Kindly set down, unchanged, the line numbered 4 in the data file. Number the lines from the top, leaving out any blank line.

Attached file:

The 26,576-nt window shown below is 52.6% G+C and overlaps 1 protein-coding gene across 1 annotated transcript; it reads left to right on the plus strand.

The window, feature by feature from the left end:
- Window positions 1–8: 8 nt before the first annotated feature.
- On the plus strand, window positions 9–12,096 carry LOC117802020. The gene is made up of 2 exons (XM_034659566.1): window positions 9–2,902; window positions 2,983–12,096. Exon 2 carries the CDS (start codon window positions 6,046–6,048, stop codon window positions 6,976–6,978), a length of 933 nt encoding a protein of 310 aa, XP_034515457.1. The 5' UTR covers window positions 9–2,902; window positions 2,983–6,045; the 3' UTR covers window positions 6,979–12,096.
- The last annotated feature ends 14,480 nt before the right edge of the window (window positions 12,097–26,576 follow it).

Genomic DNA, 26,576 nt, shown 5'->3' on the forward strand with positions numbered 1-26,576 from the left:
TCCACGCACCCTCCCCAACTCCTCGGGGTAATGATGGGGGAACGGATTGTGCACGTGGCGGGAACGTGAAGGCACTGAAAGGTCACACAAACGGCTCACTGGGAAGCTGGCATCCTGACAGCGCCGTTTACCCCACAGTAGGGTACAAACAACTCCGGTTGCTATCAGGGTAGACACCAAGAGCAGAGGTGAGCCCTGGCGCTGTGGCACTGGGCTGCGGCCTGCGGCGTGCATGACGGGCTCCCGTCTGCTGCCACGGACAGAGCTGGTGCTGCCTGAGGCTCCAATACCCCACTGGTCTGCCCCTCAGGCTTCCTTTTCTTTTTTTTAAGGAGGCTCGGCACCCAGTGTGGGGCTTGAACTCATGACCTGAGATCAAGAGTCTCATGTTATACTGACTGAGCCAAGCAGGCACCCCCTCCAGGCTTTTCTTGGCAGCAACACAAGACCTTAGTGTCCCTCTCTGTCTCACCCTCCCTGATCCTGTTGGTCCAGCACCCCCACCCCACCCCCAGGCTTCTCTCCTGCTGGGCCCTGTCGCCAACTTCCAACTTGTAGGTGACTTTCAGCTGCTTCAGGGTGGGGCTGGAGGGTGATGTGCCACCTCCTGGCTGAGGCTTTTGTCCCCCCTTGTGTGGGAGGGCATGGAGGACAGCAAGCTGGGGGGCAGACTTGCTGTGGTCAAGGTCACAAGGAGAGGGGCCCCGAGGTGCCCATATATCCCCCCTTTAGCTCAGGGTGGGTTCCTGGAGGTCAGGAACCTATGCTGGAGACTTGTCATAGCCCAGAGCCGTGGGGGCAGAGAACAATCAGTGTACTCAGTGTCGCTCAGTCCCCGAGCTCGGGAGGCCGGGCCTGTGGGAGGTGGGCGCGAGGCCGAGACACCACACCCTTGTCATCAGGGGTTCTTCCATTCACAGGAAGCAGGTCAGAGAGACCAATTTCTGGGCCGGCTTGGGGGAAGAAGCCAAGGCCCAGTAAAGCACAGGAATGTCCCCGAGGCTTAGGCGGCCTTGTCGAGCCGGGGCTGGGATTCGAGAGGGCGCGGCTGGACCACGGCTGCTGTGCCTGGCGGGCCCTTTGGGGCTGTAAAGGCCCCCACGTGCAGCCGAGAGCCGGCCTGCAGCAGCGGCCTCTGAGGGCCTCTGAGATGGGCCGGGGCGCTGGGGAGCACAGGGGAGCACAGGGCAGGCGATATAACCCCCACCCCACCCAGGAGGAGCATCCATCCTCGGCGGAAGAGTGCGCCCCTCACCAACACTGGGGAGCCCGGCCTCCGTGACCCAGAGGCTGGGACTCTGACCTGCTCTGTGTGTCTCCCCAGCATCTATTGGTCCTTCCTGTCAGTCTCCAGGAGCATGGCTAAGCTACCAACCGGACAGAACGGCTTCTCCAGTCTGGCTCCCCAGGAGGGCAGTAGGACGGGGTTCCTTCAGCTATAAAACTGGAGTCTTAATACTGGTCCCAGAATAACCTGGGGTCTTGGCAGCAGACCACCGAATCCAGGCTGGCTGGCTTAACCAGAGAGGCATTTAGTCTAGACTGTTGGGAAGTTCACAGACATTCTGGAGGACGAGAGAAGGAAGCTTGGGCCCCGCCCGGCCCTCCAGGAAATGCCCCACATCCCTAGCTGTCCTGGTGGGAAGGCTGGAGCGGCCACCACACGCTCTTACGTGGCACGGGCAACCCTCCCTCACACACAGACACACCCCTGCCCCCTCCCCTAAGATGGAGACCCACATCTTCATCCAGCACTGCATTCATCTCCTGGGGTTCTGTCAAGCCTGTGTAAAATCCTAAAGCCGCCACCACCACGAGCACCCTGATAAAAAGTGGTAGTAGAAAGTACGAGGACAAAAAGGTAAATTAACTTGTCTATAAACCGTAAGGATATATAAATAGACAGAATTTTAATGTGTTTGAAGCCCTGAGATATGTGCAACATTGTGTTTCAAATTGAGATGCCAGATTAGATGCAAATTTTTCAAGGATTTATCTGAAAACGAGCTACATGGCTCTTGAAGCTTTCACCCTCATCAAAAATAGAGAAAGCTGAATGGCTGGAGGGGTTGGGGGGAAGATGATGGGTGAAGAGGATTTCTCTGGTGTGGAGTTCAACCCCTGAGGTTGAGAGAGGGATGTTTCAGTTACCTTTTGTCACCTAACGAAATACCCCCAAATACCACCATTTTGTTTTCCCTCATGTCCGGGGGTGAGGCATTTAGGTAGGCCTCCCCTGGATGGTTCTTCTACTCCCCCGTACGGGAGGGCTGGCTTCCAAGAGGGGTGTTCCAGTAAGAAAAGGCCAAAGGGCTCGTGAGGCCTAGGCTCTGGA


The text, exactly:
- On the plus strand, window positions 9–12,096 carry LOC117802020. The gene is made up of 2 exons (XM_034659566.1): window positions 9–2,902; window positions 2,983–12,096. Exon 2 carries the CDS (start codon window positions 6,046–6,048, stop codon window positions 6,976–6,978), a length of 933 nt encoding a protein of 310 aa, XP_034515457.1. The 5' UTR covers window positions 9–2,902; window positions 2,983–6,045; the 3' UTR covers window positions 6,979–12,096.